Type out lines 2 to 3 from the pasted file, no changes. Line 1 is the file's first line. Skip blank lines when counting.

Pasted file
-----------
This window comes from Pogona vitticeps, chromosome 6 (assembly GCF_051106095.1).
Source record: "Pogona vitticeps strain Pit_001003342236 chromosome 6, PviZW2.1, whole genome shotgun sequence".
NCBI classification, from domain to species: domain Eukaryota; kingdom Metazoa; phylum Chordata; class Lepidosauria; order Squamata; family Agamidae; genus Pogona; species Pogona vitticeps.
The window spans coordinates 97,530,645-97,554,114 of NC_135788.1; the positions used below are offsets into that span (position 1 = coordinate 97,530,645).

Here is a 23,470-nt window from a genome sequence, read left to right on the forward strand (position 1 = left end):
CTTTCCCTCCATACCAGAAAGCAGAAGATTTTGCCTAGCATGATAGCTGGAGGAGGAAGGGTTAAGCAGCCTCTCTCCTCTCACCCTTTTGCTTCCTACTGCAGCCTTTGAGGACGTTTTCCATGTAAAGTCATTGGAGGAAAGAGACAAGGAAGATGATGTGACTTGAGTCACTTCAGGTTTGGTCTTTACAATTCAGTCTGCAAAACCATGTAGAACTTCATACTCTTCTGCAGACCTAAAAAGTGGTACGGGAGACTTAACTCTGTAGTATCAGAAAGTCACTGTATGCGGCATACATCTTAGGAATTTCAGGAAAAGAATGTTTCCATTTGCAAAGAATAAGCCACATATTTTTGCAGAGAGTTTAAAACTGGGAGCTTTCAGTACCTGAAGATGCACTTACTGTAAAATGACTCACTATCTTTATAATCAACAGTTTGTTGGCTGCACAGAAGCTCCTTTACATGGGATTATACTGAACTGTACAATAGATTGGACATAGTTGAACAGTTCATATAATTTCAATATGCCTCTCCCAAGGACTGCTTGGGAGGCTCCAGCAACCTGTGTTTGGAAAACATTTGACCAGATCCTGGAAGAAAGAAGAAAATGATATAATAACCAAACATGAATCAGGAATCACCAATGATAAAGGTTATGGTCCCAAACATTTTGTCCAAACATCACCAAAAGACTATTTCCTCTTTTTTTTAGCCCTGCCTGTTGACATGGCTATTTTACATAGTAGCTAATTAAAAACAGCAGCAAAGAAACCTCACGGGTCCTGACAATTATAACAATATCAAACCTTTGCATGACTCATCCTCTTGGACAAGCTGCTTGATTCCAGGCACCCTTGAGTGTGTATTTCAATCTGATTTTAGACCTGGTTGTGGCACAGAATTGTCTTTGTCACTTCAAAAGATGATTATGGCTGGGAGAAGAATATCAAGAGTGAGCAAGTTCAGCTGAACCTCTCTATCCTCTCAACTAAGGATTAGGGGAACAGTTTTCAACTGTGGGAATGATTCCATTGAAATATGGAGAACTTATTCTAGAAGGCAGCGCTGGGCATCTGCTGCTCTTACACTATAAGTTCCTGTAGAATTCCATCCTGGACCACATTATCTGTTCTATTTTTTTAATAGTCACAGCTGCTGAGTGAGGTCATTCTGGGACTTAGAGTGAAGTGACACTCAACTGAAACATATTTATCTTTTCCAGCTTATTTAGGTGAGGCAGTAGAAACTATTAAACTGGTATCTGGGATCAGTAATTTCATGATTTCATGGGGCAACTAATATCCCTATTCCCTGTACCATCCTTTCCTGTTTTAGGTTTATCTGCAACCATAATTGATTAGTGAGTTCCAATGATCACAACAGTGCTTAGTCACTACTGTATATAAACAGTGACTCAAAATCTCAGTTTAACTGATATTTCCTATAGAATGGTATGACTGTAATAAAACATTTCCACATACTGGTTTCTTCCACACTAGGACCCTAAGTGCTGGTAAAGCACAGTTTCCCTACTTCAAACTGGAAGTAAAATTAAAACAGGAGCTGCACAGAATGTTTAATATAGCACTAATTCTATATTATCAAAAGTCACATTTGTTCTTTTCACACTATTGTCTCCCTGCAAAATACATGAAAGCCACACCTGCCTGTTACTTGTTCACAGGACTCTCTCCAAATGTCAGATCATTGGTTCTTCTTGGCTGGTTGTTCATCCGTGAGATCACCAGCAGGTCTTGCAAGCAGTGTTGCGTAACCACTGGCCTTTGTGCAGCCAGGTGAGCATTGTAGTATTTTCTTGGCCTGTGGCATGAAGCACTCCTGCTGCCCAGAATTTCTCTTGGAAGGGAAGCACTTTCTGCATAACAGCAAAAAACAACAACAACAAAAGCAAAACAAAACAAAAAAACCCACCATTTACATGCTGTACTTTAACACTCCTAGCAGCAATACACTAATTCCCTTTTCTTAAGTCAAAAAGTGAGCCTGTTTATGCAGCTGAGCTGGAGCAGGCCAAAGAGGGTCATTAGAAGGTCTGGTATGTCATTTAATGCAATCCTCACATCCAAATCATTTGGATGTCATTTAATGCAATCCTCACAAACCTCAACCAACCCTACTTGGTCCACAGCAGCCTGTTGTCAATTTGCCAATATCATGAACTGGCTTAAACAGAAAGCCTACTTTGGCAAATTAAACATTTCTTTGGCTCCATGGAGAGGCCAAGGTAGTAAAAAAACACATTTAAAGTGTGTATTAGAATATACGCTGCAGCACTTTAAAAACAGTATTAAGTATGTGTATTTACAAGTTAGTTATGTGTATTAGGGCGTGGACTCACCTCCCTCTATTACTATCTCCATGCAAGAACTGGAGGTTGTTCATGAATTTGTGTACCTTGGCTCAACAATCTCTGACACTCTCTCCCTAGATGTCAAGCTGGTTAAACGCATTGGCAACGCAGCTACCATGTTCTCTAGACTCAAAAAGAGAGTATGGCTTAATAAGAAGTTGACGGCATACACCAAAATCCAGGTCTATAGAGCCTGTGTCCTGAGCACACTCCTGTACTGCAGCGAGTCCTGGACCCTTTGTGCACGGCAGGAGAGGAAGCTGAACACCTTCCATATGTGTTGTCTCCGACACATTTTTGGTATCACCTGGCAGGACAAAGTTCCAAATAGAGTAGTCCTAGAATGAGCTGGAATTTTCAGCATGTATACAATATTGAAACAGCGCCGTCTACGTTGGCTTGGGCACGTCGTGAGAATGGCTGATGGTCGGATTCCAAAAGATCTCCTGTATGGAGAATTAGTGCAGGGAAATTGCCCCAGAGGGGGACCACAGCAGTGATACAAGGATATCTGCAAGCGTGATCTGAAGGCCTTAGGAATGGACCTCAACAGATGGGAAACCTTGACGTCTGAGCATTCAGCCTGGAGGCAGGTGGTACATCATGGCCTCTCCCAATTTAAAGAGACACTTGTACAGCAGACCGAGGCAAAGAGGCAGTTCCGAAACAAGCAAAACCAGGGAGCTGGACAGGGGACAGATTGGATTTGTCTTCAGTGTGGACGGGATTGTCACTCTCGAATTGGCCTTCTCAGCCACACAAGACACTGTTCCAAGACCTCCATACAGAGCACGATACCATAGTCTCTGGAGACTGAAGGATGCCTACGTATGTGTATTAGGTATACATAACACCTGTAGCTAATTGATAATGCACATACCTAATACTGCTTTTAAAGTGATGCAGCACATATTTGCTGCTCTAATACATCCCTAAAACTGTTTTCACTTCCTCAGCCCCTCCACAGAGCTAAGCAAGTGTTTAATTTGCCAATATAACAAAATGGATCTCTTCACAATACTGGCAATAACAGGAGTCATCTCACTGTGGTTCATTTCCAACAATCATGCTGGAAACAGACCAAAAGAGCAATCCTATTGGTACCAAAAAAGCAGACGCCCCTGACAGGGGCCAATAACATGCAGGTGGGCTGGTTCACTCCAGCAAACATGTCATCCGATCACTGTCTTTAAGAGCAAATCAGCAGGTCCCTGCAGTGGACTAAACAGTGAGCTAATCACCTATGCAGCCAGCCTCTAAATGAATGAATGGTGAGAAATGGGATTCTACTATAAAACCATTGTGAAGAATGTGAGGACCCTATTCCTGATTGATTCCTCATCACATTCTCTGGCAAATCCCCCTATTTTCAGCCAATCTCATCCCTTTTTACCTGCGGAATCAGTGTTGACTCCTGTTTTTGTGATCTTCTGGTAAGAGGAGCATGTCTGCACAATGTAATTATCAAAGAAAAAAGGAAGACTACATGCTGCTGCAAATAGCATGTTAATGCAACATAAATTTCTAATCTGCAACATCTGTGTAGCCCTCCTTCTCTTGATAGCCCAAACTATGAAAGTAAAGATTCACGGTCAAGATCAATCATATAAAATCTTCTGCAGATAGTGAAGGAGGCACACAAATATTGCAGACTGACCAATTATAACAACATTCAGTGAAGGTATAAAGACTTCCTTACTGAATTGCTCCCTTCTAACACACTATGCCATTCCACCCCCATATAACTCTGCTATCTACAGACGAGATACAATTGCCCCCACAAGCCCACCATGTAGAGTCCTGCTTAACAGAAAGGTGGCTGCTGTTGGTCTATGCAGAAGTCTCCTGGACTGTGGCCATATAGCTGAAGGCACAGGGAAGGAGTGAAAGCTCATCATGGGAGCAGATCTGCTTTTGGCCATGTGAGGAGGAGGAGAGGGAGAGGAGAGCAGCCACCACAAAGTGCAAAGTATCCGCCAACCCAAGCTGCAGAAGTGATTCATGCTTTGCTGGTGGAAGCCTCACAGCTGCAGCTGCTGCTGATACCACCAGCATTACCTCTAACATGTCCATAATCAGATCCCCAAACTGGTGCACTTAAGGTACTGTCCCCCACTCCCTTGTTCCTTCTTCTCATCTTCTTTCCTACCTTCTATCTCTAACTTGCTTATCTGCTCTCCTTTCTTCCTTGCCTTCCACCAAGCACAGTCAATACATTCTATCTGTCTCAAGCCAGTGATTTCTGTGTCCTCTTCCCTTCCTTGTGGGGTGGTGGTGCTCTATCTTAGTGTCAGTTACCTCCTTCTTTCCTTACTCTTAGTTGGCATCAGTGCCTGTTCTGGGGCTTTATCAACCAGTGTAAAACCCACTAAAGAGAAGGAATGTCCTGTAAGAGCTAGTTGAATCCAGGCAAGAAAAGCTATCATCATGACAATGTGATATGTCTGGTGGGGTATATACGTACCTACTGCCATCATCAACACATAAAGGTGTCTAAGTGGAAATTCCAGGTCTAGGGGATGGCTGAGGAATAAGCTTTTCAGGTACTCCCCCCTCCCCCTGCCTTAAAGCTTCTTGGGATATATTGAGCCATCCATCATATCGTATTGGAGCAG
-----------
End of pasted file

Source record: "Pogona vitticeps strain Pit_001003342236 chromosome 6, PviZW2.1, whole genome shotgun sequence".
NCBI classification, from domain to species: domain Eukaryota; kingdom Metazoa; phylum Chordata; class Lepidosauria; order Squamata; family Agamidae; genus Pogona; species Pogona vitticeps.